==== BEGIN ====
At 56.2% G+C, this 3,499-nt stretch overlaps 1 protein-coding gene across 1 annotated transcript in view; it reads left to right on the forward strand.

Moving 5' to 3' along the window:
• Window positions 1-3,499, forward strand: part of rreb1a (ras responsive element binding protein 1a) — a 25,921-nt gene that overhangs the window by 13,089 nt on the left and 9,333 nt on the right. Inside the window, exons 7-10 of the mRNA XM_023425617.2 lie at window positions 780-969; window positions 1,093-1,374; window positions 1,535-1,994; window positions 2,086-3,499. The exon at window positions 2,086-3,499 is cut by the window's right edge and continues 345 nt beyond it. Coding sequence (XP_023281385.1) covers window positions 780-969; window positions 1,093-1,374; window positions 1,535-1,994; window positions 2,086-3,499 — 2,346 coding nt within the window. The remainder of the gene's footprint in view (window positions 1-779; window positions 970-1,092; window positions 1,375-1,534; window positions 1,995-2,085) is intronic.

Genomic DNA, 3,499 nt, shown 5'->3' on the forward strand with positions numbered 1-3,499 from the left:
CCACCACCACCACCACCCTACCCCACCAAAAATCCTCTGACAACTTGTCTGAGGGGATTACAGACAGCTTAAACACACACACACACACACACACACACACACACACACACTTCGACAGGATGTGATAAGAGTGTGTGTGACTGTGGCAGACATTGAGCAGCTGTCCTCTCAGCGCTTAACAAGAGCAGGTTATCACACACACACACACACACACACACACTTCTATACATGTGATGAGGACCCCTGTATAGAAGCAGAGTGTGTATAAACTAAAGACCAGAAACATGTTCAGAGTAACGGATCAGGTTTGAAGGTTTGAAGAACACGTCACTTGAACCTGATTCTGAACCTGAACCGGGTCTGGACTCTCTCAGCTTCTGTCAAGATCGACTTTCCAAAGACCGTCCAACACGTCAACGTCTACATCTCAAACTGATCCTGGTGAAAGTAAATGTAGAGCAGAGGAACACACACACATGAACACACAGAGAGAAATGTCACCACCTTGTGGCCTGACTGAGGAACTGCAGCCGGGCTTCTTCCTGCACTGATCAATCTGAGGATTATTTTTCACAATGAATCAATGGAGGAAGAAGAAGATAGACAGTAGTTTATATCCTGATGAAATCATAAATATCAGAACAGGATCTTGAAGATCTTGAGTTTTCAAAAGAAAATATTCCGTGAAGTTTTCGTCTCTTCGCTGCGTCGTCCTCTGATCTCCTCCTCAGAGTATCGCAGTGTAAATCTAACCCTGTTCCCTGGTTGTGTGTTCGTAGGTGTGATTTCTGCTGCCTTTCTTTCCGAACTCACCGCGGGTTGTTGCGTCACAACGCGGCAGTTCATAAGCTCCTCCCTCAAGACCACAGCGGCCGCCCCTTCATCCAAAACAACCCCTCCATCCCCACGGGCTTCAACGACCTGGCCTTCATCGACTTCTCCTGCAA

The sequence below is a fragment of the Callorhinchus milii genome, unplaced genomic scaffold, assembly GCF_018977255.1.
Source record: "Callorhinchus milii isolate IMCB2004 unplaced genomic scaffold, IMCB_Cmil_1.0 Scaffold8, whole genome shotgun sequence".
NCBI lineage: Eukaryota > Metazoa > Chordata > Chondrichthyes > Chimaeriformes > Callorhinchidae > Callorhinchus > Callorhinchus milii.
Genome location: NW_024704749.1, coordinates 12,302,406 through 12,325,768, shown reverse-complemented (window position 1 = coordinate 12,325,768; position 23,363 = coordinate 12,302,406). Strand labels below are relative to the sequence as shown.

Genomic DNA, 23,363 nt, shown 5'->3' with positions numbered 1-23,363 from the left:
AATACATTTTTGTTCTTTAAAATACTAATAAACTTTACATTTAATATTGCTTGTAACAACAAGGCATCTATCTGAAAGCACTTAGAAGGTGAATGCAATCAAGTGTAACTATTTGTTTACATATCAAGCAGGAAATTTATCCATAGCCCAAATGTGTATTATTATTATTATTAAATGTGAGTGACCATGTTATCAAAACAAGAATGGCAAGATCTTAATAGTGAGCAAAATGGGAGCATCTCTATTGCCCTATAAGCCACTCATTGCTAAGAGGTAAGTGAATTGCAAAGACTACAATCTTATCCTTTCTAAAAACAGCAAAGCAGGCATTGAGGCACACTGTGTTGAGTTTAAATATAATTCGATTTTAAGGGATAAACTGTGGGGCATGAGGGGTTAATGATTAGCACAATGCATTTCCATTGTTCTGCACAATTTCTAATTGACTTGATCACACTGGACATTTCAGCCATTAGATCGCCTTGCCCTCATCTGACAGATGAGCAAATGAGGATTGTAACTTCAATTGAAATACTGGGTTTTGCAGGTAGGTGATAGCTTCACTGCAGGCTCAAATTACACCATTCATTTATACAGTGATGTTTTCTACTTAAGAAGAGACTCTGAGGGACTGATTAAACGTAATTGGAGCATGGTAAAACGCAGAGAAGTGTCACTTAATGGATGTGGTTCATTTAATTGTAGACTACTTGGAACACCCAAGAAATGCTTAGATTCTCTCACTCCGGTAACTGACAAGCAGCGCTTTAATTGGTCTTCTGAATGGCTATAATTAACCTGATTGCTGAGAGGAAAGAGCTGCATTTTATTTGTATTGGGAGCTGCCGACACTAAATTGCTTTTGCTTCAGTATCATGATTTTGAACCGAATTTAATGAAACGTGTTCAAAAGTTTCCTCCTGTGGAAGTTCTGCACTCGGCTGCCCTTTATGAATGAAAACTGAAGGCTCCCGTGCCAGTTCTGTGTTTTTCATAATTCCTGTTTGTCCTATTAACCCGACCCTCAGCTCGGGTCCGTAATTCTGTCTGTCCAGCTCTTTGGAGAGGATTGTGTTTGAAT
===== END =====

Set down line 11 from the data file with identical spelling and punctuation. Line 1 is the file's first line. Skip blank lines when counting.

AATACATTTTTGTTCTTTAAAATACTAATAAACTTTACATTTAATATTGCTTGTAACAACAAGGCATCTATCTGAAAGCACTTAGAAGGTGAATGCAATCAAGTGTAACTATTTGTTTACATATCAAGCAGGAAATTTATCCATAGCCCAAATGTGTATTATTATTATTATTAAATGTGAGTGACCATGTTATCAAAACAAGAATGGCAAGATCTTAATAGTGAGCAAAATGGGAGCATCTCTATTGCCCTATAAGCCACTCATTGCTAAGAGGTAAGTGAATTGCAAAGACTACAATCTTATCCTTTCTAAAAACAGCAAAGCAGGCATTGAGGCACACTGTGTTGAGTTTAAATATAATTCGATTTTAAGGGATAAACTGTGGGGCATGAGGGGTTAATGATTAGCACAATGCATTTCCATTGTTCTGCACAATTTCTAATTGACTTGATCACACTGGACATTTCAGCCATTAGATCGCCTTGCCCTCATCTGACAGATGAGCAAATGAGGATTGTAACTTCAATTGAAATACTGGGTTTTGCAGGTAGGTGATAGCTTCACTGCAGGCTCAAATTACACCATTCATTTATACAGTGATGTTTTCTACTTAAGAAGAGACTCTGAGGGACTGATTAAACGTAATTGGAGCATGGTAAAACGCAGAGAAGTGTCACTTAATGGATGTGGTTCATTTAATTGTAGACTACTTGGAACACCCAAGAAATGCTTAGATTCTCTCACTCCGGTAACTGACAAGCAGCGCTTTAATTGGTCTTCTGAATGGCTATAATTAACCTGATTGCTGAGAGGAAAGAGCTGCATTTTATTTGTATTGGGAGCTGCCGACACTAAATTGCTTTTGCTTCAGTATCATGATTTTGAACCGAATTTAATGAAACGTGTTCAAAAGTTTCCTCCTGTGGAAGTTCTGCACTCGGCTGCCCTTTATGAATGAAAACTGAAGGCTCCCGTGCCAGTTCTGTGTTTTTCATAATTCCTGTTTGTCCTATTAACCCGACCCTCAGCTCGGGTCCGTAATTCTGTCTGTCCAGCTCTTTGGAGAGGATTGTGTTTGAAT